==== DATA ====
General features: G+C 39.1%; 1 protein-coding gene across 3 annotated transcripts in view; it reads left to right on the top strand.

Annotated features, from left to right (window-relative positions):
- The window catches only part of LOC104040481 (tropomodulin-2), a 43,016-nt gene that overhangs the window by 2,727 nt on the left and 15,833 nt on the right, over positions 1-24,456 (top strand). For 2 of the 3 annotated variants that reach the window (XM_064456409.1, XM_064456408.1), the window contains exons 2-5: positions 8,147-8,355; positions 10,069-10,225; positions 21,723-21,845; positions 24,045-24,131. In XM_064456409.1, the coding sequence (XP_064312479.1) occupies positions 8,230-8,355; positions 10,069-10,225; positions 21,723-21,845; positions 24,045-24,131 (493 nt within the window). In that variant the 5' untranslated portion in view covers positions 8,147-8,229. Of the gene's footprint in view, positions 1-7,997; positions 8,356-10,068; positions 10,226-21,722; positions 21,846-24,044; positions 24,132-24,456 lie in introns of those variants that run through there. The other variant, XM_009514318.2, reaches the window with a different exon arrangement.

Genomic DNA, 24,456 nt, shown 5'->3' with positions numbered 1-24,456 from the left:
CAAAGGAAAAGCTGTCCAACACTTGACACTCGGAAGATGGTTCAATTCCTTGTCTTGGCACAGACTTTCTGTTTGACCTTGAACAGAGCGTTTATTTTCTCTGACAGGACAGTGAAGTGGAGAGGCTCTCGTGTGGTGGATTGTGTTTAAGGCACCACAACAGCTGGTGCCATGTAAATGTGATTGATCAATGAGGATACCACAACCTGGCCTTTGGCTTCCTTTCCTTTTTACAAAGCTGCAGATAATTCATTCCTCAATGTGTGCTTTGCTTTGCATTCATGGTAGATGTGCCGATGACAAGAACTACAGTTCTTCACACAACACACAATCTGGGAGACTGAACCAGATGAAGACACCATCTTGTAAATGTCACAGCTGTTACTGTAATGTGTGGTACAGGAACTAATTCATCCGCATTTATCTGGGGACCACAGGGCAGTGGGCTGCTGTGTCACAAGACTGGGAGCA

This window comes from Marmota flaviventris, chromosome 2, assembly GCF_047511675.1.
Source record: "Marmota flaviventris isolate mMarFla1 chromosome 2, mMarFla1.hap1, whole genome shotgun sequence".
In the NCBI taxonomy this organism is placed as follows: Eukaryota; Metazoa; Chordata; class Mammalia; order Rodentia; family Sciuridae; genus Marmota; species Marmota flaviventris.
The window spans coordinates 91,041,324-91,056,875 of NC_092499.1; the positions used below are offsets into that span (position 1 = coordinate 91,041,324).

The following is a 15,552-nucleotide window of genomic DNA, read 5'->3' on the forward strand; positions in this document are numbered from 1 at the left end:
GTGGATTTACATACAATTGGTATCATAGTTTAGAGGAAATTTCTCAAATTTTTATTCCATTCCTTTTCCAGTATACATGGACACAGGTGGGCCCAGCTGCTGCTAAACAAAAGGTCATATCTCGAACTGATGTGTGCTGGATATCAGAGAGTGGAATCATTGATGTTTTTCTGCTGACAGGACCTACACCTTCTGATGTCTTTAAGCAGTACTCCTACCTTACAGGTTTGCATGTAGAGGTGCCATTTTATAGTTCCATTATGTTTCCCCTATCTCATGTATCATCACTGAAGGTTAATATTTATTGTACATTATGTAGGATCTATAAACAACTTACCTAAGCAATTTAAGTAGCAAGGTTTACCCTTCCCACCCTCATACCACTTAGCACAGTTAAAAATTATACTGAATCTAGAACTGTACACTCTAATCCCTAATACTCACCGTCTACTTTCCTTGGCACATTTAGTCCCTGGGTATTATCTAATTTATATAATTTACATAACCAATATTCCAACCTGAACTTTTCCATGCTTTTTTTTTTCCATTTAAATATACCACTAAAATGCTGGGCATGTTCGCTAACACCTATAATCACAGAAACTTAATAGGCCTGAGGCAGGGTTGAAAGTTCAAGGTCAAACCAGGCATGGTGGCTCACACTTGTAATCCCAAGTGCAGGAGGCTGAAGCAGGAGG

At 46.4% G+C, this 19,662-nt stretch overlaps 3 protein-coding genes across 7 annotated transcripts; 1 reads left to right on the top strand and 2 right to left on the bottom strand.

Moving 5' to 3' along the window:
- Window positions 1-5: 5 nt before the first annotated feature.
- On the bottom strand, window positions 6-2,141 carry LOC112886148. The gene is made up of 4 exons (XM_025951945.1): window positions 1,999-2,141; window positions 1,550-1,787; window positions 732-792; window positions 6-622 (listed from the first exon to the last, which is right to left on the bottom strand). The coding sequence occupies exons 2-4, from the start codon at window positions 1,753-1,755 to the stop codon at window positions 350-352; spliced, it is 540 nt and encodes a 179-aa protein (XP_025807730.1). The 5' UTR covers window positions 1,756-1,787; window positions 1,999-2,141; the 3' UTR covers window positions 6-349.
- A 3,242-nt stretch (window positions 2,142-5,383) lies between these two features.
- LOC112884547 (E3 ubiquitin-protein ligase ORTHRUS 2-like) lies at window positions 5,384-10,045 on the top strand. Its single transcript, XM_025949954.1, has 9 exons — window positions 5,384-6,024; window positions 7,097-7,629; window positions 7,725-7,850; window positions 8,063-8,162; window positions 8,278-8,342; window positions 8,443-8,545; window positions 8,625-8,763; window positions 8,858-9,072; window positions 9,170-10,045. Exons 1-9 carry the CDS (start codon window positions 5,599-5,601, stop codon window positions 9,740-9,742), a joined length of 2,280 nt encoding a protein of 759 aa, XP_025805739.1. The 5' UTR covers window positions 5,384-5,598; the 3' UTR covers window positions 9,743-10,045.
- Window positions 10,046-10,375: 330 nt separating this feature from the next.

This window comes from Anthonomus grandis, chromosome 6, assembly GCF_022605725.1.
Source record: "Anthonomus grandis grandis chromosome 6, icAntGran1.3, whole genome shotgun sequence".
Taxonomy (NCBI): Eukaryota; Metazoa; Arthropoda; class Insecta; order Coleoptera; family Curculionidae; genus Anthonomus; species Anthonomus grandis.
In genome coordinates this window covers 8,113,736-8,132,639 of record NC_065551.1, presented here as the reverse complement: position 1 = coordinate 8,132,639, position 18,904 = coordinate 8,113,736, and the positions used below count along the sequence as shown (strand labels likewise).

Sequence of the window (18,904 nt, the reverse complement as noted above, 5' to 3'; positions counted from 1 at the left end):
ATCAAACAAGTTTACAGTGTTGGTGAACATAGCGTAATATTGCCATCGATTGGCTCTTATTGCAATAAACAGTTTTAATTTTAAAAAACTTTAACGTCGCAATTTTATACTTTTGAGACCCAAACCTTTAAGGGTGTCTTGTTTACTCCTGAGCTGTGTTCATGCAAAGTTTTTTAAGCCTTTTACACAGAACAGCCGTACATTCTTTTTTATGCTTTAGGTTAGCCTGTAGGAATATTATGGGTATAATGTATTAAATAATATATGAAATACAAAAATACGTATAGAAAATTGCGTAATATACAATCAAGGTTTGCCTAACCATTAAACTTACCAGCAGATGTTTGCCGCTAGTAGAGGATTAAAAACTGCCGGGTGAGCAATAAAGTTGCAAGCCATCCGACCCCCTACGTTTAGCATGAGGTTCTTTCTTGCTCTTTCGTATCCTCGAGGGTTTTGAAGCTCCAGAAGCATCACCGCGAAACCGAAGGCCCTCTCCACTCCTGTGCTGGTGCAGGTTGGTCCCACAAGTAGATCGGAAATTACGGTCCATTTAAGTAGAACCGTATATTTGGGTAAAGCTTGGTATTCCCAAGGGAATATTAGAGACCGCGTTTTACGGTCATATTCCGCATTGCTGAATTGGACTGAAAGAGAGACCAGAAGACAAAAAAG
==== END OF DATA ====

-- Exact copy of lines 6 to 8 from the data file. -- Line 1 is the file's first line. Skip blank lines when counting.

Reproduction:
This window comes from Marmota flaviventris, chromosome 2, assembly GCF_047511675.1.
Source record: "Marmota flaviventris isolate mMarFla1 chromosome 2, mMarFla1.hap1, whole genome shotgun sequence".
In the NCBI taxonomy this organism is placed as follows: Eukaryota; Metazoa; Chordata; class Mammalia; order Rodentia; family Sciuridae; genus Marmota; species Marmota flaviventris.